Most importantly, we want to pay attention to the percentage of people we drove to the page who were willing to preorder for our substantial discount. That will give us an indication of our conversion rate. Would the product be profitable at that level of conversion?

We also need to pay attention to how easy (or otherwise) we found it to drive traffic to our landing page. How much did it cost and how long did it take? Would that be sustainable when you launch the product? If not, you will need to identify ways of driving more traffic for less cost and effort.

Finally, you need to understand why people didn’t preorder. That is where your survey results come in. Looking at the answers people give should help identify ways you can improve your landing page and marketing methods.

Hopefully, by now, you can see that an approach like this allows you to know whether you have a viable business idea or not.

That said if you want to go ahead and build a software as a service platform as a fun side project, knock yourself out. But, do not delude yourself that it is a viable business idea without testing it first.

Of course, my method for testing your idea is not the only one. There are other approaches, such as running a crowdfunding campaign. However, they are not necessarily a realistic reflection of long term success.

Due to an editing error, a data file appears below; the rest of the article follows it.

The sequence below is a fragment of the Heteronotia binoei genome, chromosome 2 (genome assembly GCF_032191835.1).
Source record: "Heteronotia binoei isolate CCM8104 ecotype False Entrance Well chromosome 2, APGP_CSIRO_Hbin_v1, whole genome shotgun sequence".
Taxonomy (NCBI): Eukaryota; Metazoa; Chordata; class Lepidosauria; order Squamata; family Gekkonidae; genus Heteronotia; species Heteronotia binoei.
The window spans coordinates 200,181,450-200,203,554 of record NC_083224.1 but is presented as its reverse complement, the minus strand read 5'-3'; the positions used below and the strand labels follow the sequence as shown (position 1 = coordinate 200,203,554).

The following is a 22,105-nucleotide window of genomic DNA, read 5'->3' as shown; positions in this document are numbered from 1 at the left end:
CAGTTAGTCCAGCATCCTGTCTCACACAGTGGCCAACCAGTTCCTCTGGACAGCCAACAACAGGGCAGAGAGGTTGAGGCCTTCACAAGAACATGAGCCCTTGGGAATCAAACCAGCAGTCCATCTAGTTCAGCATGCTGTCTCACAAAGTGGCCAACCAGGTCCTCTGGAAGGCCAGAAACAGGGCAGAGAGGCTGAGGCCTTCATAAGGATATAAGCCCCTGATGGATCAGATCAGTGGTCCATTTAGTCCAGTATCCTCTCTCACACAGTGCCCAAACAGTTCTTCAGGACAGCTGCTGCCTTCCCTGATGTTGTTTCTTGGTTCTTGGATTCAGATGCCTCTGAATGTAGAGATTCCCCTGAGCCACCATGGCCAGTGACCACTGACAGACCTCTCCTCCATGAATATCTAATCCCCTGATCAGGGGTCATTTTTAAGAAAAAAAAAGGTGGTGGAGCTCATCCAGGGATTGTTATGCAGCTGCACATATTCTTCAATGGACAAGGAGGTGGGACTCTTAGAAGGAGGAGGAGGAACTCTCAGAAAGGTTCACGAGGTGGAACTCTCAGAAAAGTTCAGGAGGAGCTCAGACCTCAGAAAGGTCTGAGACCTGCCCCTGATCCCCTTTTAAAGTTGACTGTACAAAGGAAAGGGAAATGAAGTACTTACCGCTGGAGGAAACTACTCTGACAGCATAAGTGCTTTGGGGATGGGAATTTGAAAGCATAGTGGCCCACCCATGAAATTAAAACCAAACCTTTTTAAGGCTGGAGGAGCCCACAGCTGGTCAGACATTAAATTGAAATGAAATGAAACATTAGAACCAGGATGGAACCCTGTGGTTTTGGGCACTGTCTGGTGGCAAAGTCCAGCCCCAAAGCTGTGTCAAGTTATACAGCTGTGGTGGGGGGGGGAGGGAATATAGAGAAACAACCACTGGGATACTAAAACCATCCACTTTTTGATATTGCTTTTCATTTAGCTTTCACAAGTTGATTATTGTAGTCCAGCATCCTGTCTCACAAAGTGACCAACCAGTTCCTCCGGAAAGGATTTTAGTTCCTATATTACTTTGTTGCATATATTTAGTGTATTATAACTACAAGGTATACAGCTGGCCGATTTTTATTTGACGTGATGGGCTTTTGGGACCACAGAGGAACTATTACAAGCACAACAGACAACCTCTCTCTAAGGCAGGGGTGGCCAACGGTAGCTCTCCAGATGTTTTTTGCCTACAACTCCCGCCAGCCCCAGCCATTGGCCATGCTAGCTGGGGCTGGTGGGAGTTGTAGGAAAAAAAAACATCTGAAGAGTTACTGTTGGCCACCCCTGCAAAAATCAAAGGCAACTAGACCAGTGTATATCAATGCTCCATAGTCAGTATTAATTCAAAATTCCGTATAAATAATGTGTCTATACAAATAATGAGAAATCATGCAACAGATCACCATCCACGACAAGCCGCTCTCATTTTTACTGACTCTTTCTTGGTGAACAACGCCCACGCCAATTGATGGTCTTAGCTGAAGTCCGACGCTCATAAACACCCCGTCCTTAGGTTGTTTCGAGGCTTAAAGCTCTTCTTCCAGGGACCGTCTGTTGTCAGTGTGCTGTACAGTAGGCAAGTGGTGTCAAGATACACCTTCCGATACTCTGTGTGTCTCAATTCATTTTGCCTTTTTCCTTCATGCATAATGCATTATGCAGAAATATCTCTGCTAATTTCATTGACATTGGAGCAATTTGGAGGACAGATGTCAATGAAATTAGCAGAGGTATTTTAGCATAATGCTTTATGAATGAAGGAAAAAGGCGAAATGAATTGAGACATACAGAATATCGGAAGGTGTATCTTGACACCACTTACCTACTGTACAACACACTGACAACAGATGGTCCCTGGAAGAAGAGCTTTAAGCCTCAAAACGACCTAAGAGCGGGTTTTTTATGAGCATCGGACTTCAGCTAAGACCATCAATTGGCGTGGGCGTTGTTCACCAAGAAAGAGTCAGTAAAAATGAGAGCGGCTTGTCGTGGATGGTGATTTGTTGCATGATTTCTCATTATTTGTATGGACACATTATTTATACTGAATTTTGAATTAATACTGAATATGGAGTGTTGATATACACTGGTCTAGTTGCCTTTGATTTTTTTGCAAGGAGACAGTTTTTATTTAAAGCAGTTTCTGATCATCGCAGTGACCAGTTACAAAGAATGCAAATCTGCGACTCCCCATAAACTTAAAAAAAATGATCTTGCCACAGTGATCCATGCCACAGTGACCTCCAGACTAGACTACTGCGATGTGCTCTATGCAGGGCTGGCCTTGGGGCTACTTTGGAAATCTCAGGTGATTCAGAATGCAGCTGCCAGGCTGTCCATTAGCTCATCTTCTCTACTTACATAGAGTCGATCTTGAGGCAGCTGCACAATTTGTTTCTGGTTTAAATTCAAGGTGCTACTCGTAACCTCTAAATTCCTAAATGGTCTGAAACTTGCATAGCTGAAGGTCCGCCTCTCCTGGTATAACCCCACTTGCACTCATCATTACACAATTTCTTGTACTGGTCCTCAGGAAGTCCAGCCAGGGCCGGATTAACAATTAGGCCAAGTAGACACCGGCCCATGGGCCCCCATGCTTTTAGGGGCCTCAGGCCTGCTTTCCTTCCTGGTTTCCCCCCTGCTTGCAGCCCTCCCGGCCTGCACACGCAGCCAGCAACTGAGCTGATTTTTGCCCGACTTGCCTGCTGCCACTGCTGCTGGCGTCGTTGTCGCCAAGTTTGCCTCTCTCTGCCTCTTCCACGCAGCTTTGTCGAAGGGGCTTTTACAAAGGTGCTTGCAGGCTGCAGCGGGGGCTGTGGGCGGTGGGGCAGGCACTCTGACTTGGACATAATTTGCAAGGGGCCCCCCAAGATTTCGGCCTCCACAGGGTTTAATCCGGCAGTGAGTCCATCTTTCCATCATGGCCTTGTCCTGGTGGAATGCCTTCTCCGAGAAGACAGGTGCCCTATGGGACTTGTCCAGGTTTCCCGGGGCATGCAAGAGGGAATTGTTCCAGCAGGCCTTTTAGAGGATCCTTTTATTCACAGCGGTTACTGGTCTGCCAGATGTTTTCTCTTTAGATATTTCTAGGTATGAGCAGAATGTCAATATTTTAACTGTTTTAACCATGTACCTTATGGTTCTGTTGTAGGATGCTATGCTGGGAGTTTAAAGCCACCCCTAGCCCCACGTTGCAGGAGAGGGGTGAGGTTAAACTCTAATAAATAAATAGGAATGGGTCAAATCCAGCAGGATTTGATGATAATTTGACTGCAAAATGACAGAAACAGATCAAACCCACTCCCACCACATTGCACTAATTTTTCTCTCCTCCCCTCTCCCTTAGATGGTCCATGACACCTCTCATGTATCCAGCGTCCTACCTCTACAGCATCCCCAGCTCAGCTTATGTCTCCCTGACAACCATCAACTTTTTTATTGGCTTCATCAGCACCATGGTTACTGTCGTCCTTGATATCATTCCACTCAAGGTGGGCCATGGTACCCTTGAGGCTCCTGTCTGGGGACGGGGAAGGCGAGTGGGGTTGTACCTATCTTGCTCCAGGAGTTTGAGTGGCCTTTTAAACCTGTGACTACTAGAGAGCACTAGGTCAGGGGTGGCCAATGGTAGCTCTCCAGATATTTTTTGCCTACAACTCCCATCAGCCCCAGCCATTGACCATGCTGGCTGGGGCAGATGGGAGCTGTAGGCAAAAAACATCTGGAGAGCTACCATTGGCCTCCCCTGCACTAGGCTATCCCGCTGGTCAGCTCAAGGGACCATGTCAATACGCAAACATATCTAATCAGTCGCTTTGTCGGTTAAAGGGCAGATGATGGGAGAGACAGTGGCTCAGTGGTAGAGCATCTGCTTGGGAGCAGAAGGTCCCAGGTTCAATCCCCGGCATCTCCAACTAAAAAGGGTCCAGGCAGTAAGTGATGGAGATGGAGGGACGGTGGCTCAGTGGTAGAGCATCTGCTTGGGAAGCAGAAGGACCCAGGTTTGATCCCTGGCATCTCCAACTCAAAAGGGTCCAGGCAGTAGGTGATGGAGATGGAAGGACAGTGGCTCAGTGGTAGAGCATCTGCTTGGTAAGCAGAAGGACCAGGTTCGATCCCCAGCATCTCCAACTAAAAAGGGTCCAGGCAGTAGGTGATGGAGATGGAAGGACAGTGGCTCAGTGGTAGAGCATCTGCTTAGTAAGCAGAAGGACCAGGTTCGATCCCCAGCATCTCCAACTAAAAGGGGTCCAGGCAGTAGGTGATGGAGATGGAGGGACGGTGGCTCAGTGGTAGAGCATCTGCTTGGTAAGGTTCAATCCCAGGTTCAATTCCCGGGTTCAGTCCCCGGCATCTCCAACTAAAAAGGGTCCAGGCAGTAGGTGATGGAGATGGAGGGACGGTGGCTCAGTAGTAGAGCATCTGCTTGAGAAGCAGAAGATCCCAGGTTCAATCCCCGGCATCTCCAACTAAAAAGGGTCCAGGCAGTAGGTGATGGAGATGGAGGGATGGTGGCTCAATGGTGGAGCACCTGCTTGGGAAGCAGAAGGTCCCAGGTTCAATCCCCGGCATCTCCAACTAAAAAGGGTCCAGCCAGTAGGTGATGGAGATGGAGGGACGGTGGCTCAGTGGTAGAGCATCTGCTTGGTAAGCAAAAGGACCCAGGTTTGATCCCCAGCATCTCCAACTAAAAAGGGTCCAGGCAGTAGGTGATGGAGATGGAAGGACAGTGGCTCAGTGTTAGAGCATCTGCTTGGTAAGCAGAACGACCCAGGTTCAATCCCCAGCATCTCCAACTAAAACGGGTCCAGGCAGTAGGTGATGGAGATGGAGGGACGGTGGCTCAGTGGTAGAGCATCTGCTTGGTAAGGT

Launching a software as a service platform via Kickstarter.
Crowdfunding services like Kickstarter are another alternative approach to testing the market for your SaaS idea.

Why Not Run a Crowdfunding Campaign?

Don’t get me wrong; I love the idea of a crowdfunding campaign. Without a doubt, a site like Kickstarter or Indiegogo is an excellent way not only for testing the interest in an idea but also raising capital for its creation.

However, these sites attract a specific type of person who is willing to take a risk on a good idea. That is not always reflective of the broader market.

Also, crowdfunding isn’t particularly suited to software as a service because it is more focused on single payments, rather than subscription services.

That said, launching a crowdfunding campaign is a valid alternative. What is important is that before you pour money and time into a software as a service platform you hope will generate a return on investment, it is worth testing whether that is likely to be the case.

Photo by Christina @ wocintechchat.com on Unsplash